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If you teach English abroad in China, Korea, Japan or wherever chances are at some point you will feel lonely.

It's normal. 

It's also normal at first to feel completely excited about a place. But give it a few months and that excitement will likely wear off. Teaching English abroad is not the same as traveling abroad.

When you travel you can pick up and go when you get bored. There's novelty and that keeps things exciting and fresh.

But again that wears off.

Here's an example from someone's post on Reddit.

TJFRS says:

"I've been teaching English on the outskirts of Beijing (70km away) for a bit over two months now. One thing that is really getting to me is how few people speak English; I'm the only TEFL teacher in my entire district that I know of.

My Chinese level is borderline nonexistent. While initially I was fine, it's beginning to get to me how isolated I am from everyone else. I'm at a primary school, so I have difficulty with talking to the other teachers in English, and they all have their own lives and families besides.

Has anyone here been in a similar situation? I feel hugely isolated and alone, and I haven't felt happy since I got here. How did you get around that issue?"


Here's another example:

I've now been in Vietnam for 5-ish months. In this time I've made some good friends, and overall I do like living here. However I find myself feeling more and more lonely as time goes on.

Aside from not speaking any amount of Vietnamese, which isolates me from 99% of my immediate neighbours/people around me, I barely see any of my work friends due to distance (many of them live across the city/have other commitments), and overall I just find myself becoming more and more lonely as time goes on. - Meanttobepracticing

You are going to a foreign country where English is not the native language. Many people won't speak it. It's not their main language so you are going to encounter some language problems.

That's just part of culture shock.

Teaching abroad is easier said then done. Everything is going to be different. All of these things will be different.

  • The language
  • The people
  • The culture
  • The environment
  • Manners
  • Your job
  • Etc.

So how do you maintain "happiness" abroad?

Life is challenging and so I wouldn't expect teaching abroad to be any vacation. People have different definitions of "happiness", but in some ways I don't think this is actually different compared to living at home. Here are some ideas for starters.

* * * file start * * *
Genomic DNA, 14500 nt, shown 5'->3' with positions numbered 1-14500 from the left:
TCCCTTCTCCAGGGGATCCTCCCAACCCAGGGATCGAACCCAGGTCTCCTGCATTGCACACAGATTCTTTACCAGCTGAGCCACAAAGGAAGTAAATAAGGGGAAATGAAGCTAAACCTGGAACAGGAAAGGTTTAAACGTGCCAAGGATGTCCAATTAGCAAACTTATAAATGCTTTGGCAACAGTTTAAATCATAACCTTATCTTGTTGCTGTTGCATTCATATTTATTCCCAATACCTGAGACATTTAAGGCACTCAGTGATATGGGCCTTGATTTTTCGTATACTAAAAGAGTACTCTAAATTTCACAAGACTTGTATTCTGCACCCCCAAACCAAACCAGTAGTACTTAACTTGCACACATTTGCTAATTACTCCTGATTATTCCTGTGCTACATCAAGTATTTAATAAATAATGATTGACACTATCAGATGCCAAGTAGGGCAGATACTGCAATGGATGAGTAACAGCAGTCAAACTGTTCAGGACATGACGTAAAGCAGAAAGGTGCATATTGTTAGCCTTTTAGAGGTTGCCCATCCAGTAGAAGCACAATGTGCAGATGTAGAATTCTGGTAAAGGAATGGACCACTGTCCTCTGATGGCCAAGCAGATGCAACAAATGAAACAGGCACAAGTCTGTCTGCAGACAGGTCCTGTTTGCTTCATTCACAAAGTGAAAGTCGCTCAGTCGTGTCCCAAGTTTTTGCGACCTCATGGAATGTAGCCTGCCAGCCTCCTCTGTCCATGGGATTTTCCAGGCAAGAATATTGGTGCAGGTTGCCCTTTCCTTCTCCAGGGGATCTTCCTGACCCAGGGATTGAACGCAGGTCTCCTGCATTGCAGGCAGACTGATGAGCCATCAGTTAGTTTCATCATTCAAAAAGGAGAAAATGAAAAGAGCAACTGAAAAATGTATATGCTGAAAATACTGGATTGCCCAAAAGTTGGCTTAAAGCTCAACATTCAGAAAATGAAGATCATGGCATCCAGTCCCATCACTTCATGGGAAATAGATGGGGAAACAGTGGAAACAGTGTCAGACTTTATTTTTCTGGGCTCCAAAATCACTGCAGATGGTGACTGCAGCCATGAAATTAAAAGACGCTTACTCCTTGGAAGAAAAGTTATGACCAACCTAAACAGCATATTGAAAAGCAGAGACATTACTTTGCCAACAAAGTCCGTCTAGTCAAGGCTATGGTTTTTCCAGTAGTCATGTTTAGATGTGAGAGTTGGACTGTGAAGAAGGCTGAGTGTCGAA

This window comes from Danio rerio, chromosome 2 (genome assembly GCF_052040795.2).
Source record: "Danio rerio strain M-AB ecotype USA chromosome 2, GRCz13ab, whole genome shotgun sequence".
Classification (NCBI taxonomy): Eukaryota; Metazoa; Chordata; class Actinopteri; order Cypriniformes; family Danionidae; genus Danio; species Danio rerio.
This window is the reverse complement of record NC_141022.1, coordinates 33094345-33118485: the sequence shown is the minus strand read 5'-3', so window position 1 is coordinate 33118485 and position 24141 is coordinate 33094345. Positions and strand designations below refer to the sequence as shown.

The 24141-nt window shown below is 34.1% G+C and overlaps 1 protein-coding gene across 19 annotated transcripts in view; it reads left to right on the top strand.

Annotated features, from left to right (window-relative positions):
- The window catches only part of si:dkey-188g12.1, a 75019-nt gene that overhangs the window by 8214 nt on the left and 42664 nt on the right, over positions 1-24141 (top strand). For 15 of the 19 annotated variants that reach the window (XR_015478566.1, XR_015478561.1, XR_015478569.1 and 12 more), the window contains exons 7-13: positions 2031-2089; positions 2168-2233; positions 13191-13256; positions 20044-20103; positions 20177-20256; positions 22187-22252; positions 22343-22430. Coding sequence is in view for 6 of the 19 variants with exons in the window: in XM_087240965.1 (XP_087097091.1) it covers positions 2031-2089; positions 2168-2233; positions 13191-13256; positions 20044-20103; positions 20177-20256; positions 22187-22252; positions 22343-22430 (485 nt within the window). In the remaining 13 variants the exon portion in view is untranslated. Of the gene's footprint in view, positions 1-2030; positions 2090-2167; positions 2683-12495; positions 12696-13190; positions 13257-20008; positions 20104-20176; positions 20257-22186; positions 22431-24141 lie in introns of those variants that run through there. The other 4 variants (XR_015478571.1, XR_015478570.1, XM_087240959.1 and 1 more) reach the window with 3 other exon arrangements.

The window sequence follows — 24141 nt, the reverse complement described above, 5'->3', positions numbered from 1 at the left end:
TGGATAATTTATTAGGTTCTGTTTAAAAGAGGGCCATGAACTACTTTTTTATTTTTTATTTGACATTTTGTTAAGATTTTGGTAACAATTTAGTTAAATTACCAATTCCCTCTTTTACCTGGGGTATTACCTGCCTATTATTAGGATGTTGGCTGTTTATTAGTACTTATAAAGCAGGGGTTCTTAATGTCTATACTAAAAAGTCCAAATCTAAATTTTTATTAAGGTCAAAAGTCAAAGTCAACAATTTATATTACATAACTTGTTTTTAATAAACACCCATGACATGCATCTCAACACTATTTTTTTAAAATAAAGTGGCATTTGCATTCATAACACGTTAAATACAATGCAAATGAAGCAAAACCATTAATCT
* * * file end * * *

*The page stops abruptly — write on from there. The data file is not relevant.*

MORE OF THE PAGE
• Eat healthy
  • Exercise

That's it? 




It's not hocus pocus. It's simple. Breath. Focus on breathing steadily and deeply through your nose and set a timer for 5 minutes (start small) and do it everyday because it's a tool to maintain your mind and body. It doesn't matter if you sit or lie down.

Anyways back to the exercise.

You have complete control over your diet and what you do for exercise. They will make you feel better. It's common sense for many, but exercise helps with depression just as much as anti-depressent drugs do.

So are you doing those things now?

Those are the two basics that you need for personal health although you also need some sort of social support too.

So here are some ideas:

  • Take a language class or find a language exchange partner so you can connect with the locals.
  • Join a gym. Some may be more foreigner friendly than others. There may or may not be other foreigners there. Don't expect them to be like home.
  • Start a martial art. While in Taiwan I learned some wing chun, but now I practice judo and jiujitsu and this has been a great way for me to connect socially with other people. And I can find this community pretty much anywhere in the world.
  • Dance. Take a dance class.
  • Find a yoga class.
  • Start a new hobby or continue an old one: play guitar, drums, write poetry, paint or whatever.
  • Hike or travel locally.
  • Work on your future self. Do you want to teach abroad long term? What are you going to do after? Work on it.

How do you find these things?

The bottom line is that you have to get on a local website in the city that you are living in or search Facebook, Google, wherever and find people locally doing some activities and then join them.

You have to assert yourself and can't expect things to come to you.

I know it's hard.

For websites...

  • In Taichung and Tainan, Taiwan I would use the website and some other sites.
  • In Busan, Korea I would use the site
  • In Shanghai, I would use the site Shanghaiexpat, echinacities, and other Shanghai sites.

You can try Facebook too.

Does the location matter?

I think it definitely does. If you are a really social and an outgoing person then a larger city might be for you.


Because in a larger city you will have more options for pretty much everything and there will be more foreigners. If you can't live without your comforts a larger city is better, but remember it still won't be like home.

A small city or more rural area will have fewer options and fewer foreigners.